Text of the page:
Listen to Canan Dagdeviren, MIT, USA, 2016 Translational Medicine Category Prize Winner of the Science and SciLifeLab Prize for Young Scientists discuss her winning PhD research essay: "The future of bionic dynamos – Internal organs have the potential to power implantable devices."
Canan Dagdeviren was born in 1985 in Istanbul, Turkey. Dagdeviren obtained her B.Sc. in Physics Engineering from Hacettepe University in Ankara. She was awarded with full-scholarship throughout her M.Sc. studies in Materials Science and Engineering at Sabanci University in Istanbul. As being the top of the list in her field to be entitled to a Fulbright Doctoral Fellow, which was given for the first time in Turkey in 2009, she pursued her Ph.D. in Material Science and Engineering at the University of Illinois at Urbana-Champaign under supervision of Prof. John A. Rogers. Canan's research experience focused on the applications of active piezoelectric materials and patterning techniques for 'unusual' electronic devices with an emphasis on bio-integrated systems. Her collective Ph.D. research has implications across a variety of sensors and energy harvesting components for self-powered cardiac pacemakers, multi-functional cardiac vessel stents, non-invasive/wearable/epidermal blood pressure sensors, and skin cancer detection bio-patches.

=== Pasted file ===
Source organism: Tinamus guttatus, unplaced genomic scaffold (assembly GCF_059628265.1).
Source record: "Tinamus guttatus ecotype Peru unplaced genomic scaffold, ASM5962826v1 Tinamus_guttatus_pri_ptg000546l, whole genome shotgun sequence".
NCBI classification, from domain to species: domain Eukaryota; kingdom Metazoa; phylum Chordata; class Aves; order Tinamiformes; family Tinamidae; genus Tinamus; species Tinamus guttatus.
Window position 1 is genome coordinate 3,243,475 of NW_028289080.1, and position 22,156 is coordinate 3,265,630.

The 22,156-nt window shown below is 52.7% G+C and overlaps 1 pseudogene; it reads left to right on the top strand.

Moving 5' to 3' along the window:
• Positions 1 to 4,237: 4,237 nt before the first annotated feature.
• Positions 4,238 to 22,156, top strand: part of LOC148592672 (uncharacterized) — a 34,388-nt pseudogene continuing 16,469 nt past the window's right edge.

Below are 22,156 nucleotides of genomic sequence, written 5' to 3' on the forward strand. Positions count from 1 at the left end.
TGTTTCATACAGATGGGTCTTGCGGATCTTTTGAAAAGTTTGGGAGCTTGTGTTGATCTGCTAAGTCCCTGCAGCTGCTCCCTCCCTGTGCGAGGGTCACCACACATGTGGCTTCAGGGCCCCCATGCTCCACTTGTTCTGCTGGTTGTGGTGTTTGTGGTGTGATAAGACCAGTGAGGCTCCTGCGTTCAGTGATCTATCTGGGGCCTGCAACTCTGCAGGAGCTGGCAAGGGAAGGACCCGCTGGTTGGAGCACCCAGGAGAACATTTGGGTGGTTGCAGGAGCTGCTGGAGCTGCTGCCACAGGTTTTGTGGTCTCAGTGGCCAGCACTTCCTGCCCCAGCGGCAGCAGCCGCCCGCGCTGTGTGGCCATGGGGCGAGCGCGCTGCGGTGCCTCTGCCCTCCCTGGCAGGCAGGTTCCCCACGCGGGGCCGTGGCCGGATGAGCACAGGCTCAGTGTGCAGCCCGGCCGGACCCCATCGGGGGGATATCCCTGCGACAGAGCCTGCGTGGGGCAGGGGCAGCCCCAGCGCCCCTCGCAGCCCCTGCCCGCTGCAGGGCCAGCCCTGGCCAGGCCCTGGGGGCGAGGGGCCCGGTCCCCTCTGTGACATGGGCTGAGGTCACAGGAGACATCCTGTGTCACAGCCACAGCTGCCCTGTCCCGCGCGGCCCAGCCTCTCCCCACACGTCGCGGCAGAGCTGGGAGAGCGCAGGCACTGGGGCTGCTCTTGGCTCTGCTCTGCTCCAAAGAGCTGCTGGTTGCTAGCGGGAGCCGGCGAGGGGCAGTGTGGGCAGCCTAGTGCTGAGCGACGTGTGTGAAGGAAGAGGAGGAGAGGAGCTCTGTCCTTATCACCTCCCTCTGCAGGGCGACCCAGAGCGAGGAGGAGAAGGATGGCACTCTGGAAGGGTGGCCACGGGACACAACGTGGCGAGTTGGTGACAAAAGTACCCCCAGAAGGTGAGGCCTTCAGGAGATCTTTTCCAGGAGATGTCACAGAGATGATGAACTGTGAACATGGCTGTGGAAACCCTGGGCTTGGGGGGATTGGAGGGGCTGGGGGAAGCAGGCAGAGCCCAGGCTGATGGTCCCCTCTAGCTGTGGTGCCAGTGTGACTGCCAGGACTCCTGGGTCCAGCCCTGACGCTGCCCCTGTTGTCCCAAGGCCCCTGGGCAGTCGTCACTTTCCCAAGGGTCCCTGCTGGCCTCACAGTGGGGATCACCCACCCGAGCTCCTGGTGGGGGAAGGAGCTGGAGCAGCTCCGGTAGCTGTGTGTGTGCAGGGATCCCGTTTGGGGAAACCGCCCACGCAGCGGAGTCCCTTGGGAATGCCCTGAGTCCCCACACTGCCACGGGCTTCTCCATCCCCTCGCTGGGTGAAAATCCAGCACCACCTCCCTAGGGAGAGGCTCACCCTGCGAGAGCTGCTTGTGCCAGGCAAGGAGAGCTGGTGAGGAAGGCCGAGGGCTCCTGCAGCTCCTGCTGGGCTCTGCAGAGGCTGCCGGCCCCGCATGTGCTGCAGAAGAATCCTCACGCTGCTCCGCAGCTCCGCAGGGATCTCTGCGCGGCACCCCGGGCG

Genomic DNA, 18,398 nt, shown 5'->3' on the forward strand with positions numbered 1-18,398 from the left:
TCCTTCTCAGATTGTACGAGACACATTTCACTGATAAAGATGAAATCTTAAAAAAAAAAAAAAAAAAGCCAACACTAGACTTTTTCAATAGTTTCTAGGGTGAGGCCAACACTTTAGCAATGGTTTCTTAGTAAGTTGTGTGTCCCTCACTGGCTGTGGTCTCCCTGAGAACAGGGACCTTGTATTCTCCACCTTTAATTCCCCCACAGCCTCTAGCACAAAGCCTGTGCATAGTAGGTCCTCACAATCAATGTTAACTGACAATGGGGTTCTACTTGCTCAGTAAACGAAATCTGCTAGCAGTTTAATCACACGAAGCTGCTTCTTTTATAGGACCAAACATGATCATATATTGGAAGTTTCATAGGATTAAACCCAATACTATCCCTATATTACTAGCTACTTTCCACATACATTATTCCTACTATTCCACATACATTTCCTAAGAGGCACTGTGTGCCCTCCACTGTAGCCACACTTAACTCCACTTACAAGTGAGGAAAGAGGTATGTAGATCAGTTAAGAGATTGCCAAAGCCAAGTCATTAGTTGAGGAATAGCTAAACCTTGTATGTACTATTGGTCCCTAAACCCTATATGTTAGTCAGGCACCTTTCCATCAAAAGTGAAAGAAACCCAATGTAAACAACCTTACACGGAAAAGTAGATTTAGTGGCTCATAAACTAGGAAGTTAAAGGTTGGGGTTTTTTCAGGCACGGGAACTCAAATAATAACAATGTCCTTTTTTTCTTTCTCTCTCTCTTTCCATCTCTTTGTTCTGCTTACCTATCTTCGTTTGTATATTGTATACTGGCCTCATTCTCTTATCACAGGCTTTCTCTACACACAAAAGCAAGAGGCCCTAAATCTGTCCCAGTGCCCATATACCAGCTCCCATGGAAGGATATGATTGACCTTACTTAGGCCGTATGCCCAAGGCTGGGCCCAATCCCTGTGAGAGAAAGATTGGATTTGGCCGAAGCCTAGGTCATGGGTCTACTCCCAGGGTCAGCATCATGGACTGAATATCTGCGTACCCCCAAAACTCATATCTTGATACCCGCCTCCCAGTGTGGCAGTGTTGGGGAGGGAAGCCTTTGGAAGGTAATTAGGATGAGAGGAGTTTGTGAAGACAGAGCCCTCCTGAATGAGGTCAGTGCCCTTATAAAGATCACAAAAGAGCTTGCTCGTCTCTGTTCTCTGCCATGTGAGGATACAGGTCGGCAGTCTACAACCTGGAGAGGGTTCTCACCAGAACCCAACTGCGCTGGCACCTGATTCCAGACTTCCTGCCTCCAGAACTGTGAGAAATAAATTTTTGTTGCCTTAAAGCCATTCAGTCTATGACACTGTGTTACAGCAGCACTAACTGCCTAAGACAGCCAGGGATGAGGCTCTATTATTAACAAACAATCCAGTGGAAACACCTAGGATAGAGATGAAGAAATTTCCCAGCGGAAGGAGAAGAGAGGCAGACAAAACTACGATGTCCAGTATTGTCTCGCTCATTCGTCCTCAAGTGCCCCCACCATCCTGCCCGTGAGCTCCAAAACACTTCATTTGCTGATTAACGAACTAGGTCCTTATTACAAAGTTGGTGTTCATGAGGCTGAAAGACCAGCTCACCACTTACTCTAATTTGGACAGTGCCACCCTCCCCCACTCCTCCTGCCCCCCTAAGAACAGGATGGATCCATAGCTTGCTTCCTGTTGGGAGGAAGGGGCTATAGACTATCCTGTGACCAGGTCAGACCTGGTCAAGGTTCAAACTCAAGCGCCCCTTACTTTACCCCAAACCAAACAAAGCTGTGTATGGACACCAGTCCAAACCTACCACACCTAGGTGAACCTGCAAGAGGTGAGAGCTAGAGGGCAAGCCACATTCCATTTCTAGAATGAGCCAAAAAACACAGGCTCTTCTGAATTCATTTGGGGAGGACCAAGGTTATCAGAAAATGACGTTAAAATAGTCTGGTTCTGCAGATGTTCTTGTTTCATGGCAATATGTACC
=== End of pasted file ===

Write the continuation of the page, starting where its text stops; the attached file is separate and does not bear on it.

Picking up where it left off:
Dagdeviren received her Ph.D. degree in August, 2014. She is currently a Junior Fellow in the Society of Fellows at Harvard University and a postdoctoral research associate in The David H. Koch Institute for Integrative Cancer Research of MIT, working with Prof. Robert Langer. Dagdeviren also collaborates with Prof. Michael Cima and Prof. Ann Graybiel at McGovern Institute for Brain Research of MIT. Her passion is to make valuable contributions to medical science and to advanced engineering devices.